As expressive suppression involves inhibiting an ongoing emotional behaviour, this should be subserved by inhibition. This idea has been supported by the present findings on the relationship between inhibition and expressive suppression. Finally, it was postulated that executive functions processing affective content would be more associated with emotion regulation strategies. This is premised on the notion that as emotion regulation deals with
affective information, affective executive functions should predict emotion regulation success. This idea was however not supported by the results of the present research.
This research has far-reaching implications for areas such as cognitive psychology, clinical psychology, and cognitive neuroscience. The textbooks of these subjects could be revised with the new findings obtained in this research. The present findings on emotion regulation show that the manifestation of emotion experience occurs in three main outlets (i.e., self-reports, facial expressions, and physiological responses). To examine the effectiveness of emotion regulation strategies, it is important to consider multiple measures. This is important for clinicians as they engage their clients in emotion regulation training. For instance, the deployment of HR sensors in addition to the self-report measures during emotion regulation training would go a long way to provide evidence regarding the changes in an emotional state.
The ability to regulate one's emotion is important for the attainment of subjective wellbeing and social goals. In order to be effective at emotion regulation, efforts are made to educate or train people on how to regulate their emotions. The outcome of this research points to the facilitatory role of executive functions in the implementation of emotion regulation strategies. This means that training manuals that aim to improve emotion regulation should pay an attention to executive functions. Based on the results of this research, it is expected that the improvement of executive functions should play an enabling role in emotion regulation abilities.
Limitations and recommendations for further studies
Even though the thesis has made contributions to the understanding of the relationship between executive functions and emotion regulation, the study has some limitations. The sample consisted largely of undergraduate students and younger adults. Hence the findings must be interpreted with caution since they cannot be directly generalized to children and older adults. The samples in the experiments were largely female. Further experiments
targeting other groups (i.e., older adults, children) would help one to understand the extent to which the present findings could be replicated.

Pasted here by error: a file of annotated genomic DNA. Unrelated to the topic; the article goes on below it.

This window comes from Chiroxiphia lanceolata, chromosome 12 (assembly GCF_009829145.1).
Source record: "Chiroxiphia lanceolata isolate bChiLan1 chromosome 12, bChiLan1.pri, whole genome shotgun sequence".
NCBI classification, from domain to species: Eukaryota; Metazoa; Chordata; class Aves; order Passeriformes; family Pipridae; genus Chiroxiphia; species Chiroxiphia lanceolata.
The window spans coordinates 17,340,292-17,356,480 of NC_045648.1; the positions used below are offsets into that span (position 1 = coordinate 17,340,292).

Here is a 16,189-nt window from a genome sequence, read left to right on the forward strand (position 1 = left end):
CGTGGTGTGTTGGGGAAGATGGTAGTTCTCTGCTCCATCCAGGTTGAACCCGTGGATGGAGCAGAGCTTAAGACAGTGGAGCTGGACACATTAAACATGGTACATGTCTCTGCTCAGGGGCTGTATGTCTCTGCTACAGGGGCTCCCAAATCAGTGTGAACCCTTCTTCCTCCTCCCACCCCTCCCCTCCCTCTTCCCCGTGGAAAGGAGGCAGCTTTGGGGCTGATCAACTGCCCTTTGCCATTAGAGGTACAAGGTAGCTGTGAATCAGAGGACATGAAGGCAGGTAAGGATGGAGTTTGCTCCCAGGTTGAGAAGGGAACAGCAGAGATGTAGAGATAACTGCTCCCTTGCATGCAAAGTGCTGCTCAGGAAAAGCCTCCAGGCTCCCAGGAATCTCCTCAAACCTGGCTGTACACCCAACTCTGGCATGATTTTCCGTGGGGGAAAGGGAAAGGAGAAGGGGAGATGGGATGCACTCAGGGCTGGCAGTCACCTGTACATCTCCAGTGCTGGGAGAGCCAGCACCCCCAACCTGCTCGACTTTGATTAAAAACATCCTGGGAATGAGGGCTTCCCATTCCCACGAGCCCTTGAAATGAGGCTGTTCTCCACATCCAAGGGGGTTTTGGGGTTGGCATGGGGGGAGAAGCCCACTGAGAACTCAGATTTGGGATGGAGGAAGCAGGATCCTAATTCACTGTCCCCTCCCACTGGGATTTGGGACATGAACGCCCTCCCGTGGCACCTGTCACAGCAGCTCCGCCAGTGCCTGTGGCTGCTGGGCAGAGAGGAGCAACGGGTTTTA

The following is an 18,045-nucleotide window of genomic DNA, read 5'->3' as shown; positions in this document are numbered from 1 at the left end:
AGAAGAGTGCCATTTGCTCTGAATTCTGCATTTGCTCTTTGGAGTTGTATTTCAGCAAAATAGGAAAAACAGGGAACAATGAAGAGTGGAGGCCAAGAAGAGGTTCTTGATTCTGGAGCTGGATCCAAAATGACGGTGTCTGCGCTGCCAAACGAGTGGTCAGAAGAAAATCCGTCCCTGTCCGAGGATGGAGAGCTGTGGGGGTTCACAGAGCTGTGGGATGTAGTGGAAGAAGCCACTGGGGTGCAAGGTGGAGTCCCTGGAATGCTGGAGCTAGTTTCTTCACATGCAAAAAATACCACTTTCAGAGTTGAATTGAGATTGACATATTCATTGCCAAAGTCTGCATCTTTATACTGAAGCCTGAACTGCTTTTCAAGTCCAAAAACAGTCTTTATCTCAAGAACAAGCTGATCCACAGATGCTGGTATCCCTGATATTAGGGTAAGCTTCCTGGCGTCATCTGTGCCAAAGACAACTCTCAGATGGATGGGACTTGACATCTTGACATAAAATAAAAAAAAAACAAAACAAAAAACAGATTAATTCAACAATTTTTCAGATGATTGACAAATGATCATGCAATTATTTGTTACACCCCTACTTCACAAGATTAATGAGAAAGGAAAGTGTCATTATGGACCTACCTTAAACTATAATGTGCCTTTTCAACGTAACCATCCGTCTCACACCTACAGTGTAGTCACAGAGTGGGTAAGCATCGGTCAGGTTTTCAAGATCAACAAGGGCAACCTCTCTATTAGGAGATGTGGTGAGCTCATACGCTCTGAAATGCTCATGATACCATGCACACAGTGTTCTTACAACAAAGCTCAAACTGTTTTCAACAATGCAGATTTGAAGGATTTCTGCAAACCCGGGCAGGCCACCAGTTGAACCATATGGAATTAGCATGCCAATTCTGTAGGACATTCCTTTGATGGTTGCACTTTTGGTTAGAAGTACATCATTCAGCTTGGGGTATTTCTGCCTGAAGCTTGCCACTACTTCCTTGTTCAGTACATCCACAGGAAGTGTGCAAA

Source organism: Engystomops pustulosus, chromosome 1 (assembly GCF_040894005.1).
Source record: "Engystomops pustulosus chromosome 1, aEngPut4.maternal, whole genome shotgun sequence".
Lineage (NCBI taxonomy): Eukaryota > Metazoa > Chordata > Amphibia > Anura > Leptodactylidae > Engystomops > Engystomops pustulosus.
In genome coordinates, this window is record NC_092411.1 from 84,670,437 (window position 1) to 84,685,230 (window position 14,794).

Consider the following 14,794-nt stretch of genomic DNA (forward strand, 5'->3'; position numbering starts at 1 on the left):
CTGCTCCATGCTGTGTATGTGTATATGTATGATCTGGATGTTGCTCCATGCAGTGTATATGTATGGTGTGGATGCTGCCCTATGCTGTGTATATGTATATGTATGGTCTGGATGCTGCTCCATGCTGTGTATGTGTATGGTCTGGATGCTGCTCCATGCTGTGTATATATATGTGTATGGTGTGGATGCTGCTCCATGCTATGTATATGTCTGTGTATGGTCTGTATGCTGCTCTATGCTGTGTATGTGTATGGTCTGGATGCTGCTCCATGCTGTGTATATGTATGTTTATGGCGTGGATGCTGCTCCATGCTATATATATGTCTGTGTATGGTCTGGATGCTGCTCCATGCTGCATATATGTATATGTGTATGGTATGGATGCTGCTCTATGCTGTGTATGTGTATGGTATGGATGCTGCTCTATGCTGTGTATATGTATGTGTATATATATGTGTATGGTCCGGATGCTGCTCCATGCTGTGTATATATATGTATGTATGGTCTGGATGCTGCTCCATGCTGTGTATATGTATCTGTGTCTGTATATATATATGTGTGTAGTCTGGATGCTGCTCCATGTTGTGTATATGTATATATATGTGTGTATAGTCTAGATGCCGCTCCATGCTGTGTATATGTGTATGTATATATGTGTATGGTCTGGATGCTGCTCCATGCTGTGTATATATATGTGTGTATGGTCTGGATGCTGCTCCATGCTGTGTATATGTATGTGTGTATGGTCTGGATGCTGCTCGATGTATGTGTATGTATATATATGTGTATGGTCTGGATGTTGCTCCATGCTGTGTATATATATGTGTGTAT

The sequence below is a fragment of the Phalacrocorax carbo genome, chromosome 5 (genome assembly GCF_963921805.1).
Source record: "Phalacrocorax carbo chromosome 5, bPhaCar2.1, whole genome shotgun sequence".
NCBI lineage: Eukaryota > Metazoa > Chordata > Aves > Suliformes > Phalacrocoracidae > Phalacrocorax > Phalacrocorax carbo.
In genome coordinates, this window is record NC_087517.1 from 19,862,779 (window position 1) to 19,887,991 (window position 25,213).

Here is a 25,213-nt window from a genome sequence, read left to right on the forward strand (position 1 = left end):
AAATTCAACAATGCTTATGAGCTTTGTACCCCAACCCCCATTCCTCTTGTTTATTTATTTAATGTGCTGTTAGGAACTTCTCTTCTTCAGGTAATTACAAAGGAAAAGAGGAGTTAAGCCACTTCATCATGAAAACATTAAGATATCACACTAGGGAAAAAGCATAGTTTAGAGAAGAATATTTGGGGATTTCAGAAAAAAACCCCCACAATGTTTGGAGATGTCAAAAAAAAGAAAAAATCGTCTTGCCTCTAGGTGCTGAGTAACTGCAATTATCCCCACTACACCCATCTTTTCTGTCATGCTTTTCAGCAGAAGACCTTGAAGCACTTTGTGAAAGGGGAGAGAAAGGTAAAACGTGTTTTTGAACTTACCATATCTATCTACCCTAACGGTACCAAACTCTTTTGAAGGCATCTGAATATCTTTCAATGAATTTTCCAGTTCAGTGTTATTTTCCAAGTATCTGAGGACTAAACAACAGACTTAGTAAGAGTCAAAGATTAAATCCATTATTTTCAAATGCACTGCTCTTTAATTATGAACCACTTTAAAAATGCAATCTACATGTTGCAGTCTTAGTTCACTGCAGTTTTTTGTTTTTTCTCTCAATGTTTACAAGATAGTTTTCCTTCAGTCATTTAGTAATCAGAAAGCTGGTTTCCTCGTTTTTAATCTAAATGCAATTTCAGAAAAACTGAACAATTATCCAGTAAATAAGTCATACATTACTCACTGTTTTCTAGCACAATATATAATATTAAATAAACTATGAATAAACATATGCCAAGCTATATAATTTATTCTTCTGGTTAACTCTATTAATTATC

The behavioural tasks used for measuring executive functions have limitations as well. Low arousal affective stimuli were used in the affective versions of the tasks. It is unclear whether high-arousal affective stimuli could produce a similar pattern of results. Hence it would be interesting to see a future study using highly arousing stimuli in the tasks measuring the executive functions.
Although the implementation of emotion regulation strategies can be implicit or explicit, only the latter was deployed throughout the research. The use of explicit emotion regulation in the laboratory, despite its inherent benefits, could be influenced by demand characteristics. The advantage of explicit emotion regulation strategy in the laboratory is that the experimenter is able to record the timepoint at which a strategy is initiated and disengaged. This also helps to observe the immediate outcome of the implementation of the emotion regulation strategy. However, the adoption of the explicit emotion regulation strategy could result in some participants merely following the instructions and responding in the way that would appear desirable. Implicit emotion regulation, which occurs naturally and unconsciously, could help explain how executive functions serve as a cognitive basis of emotion regulation. It would therefore be recommended that future research considers using implicit emotion regulation strategies in the laboratory.
Moving forward, future experiments could address these limitations and employ experimental designs that would help to shed more light on the relationship between executive functions and emotion regulation. This would help expand this interesting and highly relevant topic in improving individuals' wellbeing.